Meyer Lemon Semifreddo
by Gina Depalma
Living in a cramped New York apartment, it is hard for me to imagine a room in one’s home entirely devoted to the care of lemons. In Italy, however, just such a place was common to most country houses in central and southern regions. During the winter months, the family lemon trees would be hauled into to the limonaia, a sunny, warm room, usually located just off the garden, where they could continue to thrive indoors until returned to their proper spot outdoors. Add lemons to the list of products easily taken for granted in America that receive special thought and consideration in Italy.
Lemons are agriculturally produced in several regions of Italy, but without question the finest and most distinctive lemons come from the Sorrentine Peninsula, around the Bay of Naples, and on the Amalfi Coast, facing the Tyrrhenian Sea. The superior lemons produced in both regions have been granted IGP status. “Indicazione Geografica Protetta” is a designation approved in 1992 under the adoption of the European Union. It applies to agricultural produce of exceptionally high reputation and distinction, relative to its geographical origin. Currently, there are over 30 foods that are designated as IGP, and their production, processing and distribution are strictly controlled.
Evidence of cultivated lemon groves dates as far back as the 1st century in and around Sorrento, and from the early 11th century along the Amalfi Coast. Around the 15th century, growth and export of lemons expanded throughout Italy when Vitamin C-laden citrus fruits were proven to be effective combatants against scurvy.
“Sfusato Almafitano” is the local term for Limone di Costa d’Amalfi. Grown on strips of steeply terraced land along the “Divine Coast”, overlooking the Tyrrhenian Sea, lemon trees provide important ecological protection against the erosion of the Amalfi coastline. The scent of lemon blossoms wafts through the air of the surrounding towns in springtime. Amalfi lemons are pointed at the ends, with a pale yellow rind laden with fragrant oil. They produce an abundant amount of acidic juice and very few seeds. Amalfi lemons are harvested a few times a year, with the best of the crop picked from March through July.
Limoni di Sorrento have exceptional aroma and flavor. The long branches, often over 10 feet tall, are trained to climb on chestnut-wood trellises. Straw mats are stretched over the trellises to protect them from any atmospheric perils that may threaten even ripening of the fruit. Sorrento lemons are elliptical in shape, with a medium thick, aromatic skin, and an extra-juicy, straw-yellow interior. According to IGP standards, they must weigh no less than 2.8 ounces. The best fruit is harvested between May and October. Lemon groves thrive on almost 2,000 acres of the Sorrentine Peninsula, but are limited to 344 trees per acre to ensure the quality of the fruit. Over 30,000 tons are harvested each year, many of which are made into Ilimoncello, a delicious, sweet liqueur that is becoming more widely known in America.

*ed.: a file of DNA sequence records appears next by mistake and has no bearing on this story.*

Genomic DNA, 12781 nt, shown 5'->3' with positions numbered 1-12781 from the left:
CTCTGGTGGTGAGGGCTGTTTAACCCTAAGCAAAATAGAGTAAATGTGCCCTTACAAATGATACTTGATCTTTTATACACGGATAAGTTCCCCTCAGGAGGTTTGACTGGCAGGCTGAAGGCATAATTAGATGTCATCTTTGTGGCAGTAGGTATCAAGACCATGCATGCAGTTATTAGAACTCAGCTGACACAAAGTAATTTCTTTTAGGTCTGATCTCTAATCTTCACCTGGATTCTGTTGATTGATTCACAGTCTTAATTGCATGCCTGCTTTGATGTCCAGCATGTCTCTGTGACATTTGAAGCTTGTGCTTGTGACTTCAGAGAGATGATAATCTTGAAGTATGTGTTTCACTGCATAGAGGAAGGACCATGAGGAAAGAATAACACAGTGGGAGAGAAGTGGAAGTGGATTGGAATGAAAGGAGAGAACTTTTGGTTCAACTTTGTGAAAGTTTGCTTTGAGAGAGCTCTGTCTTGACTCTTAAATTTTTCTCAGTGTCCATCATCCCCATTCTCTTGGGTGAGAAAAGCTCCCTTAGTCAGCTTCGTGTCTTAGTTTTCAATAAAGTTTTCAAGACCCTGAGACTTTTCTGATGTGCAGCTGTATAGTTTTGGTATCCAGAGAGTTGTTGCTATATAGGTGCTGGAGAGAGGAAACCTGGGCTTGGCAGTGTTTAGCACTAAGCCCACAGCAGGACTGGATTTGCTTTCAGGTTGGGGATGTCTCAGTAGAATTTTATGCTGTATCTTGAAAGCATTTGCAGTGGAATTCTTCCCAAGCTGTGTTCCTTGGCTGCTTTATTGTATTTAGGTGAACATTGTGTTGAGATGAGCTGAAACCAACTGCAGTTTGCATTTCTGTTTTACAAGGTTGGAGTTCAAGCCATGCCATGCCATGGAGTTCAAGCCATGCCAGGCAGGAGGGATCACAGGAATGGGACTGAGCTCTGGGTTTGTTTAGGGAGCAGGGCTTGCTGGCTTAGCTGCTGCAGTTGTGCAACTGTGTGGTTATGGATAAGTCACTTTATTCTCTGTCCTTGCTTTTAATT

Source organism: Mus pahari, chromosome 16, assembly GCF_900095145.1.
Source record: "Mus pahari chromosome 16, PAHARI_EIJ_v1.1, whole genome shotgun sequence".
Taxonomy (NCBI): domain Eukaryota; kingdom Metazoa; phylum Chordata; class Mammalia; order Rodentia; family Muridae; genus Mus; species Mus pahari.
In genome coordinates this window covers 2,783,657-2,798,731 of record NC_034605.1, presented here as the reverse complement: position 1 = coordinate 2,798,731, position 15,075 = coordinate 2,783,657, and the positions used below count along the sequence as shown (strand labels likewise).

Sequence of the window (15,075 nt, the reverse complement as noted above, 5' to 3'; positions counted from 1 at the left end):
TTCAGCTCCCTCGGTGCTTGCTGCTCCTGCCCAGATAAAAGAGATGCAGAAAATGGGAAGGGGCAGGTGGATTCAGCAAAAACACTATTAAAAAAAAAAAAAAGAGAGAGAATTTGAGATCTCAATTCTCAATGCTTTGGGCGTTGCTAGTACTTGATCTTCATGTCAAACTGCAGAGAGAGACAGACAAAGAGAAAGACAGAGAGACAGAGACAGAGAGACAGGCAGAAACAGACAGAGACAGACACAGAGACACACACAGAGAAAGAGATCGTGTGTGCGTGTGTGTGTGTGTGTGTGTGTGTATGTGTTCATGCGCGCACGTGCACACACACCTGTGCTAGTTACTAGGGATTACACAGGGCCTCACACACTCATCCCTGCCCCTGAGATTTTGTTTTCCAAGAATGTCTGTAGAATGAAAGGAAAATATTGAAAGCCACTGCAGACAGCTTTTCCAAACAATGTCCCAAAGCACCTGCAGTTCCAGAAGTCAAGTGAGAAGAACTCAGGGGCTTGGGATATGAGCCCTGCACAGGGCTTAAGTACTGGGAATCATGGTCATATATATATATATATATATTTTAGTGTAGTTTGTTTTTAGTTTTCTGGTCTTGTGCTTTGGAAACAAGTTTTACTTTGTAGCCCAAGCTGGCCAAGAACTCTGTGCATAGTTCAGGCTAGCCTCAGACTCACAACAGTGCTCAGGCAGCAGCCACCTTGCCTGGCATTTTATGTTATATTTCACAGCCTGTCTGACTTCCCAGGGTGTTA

Whenever you want a taste of this sunny, picturesque part of Italy, make the following recipe from the Babbo Cookbook for Meyer Lemon Semifreddo. Meyer lemons are milder and more fragrant than regular lemons, but often hard to find. (for more on Meyer Lemons, follow this link) The recipe still works fine with standard lemons, but try to find the best lemons you can at the market. They should be firm and plump. Organic lemons are often the best bet if available. At the restaurant, I serve this with huckleberries, but any berry will fill the bill quite nicely.
In the bowl of an electric mixer, whip the cream to stiff peaks. Transfer the whipped cream to a large bowl and refrigerate. Line a large loaf pan with plastic wrap and set aside.
In a small saucepan, combine the sugar and ¼ cup water. Clip a candy thermometer to the side of the pan and cook over medium heat until the mixture reaches the hard ball stage, 247 to 250°F. While the sugar is cooking, place the egg yolks in the bowl of an electric mixer and beat with the whip attachment at medium speed. The egg yolks should become very thick and pale in color.
When the sugar reaches the hard ball stage, remove it from the heat. With the mixer running on low speed, carefully drizzle the hot sugar into egg yolks. Keep the stream of sugar against the side of the bowl to prevent the sugar from hitting the whip.
After all of the sugar has been added, increase the mixer speed to medium and beat until the bowl is cool to the touch. Add the lemon juice, lemon zest and vanilla. Gently fold the mixture in the whipped cream. Spoon the semifreddo into the prepared pan and freeze, covered with a plastic, until firm.
Place the berries and sugar in a small saucepan and cook until the juices have thickened slightly, about 5 minutes. Remove from the heat and place in the refrigerator to chill completely.
Meanwhile, combine the lemon brodo ingredients in a blender and blend until smooth and creamy. Chill thoroughly. Place a scoop of semifreddo in a small bowl and pour several spoonfuls of the lemon brodo over each. Swirl 2 tablespoons of the huckleberry sauce through the brodo of each serving and serve immediately.